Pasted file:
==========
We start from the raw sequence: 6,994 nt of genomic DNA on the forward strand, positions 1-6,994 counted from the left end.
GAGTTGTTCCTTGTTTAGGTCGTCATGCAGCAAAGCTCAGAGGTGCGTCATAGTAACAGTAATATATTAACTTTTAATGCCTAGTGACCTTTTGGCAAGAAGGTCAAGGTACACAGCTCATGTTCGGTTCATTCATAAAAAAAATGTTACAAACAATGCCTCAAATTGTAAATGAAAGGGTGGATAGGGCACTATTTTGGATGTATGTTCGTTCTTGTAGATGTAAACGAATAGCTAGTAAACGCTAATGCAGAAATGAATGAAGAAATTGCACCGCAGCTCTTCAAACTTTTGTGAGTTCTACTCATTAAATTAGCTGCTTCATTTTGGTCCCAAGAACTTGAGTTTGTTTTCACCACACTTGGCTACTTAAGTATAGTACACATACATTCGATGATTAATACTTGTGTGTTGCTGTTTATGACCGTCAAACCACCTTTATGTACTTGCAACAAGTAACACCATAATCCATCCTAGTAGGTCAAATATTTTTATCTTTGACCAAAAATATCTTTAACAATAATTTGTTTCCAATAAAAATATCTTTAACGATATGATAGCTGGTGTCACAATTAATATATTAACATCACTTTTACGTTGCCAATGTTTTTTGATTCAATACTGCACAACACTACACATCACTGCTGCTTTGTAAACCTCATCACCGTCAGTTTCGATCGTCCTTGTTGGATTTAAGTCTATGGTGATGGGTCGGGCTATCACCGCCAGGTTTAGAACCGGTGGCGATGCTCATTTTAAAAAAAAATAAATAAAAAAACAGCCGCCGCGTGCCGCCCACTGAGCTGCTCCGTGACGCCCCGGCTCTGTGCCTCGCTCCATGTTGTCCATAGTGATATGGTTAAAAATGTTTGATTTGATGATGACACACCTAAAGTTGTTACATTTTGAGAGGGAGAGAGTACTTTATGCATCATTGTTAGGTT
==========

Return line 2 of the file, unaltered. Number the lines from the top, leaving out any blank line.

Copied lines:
GAGTTGTTCCTTGTTTAGGTCGTCATGCAGCAAAGCTCAGAGGTGCGTCATAGTAACAGTAATATATTAACTTTTAATGCCTAGTGACCTTTTGGCAAGAAGGTCAAGGTACACAGCTCATGTTCGGTTCATTCATAAAAAAAATGTTACAAACAATGCCTCAAATTGTAAATGAAAGGGTGGATAGGGCACTATTTTGGATGTATGTTCGTTCTTGTAGATGTAAACGAATAGCTAGTAAACGCTAATGCAGAAATGAATGAAGAAATTGCACCGCAGCTCTTCAAACTTTTGTGAGTTCTACTCATTAAATTAGCTGCTTCATTTTGGTCCCAAGAACTTGAGTTTGTTTTCACCACACTTGGCTACTTAAGTATAGTACACATACATTCGATGATTAATACTTGTGTGTTGCTGTTTATGACCGTCAAACCACCTTTATGTACTTGCAACAAGTAACACCATAATCCATCCTAGTAGGTCAAATATTTTTATCTTTGACCAAAAATATCTTTAACAATAATTTGTTTCCAATAAAAATATCTTTAACGATATGATAGCTGGTGTCACAATTAATATATTAACATCACTTTTACGTTGCCAATGTTTTTTGATTCAATACTGCACAACACTACACATCACTGCTGCTTTGTAAACCTCATCACCGTCAGTTTCGATCGTCCTTGTTGGATTTAAGTCTATGGTGATGGGTCGGGCTATCACCGCCAGGTTTAGAACCGGTGGCGATGCTCATTTTAAAAAAAAATAAATAAAAAAACAGCCGCCGCGTGCCGCCCACTGAGCTGCTCCGTGACGCCCCGGCTCTGTGCCTCGCTCCATGTTGTCCATAGTGATATGGTTAAAAATGTTTGATTTGATGATGACACACCTAAAGTTGTTACATTTTGAGAGGGAGAGAGTACTTTATGCATCATTGTTAGGTT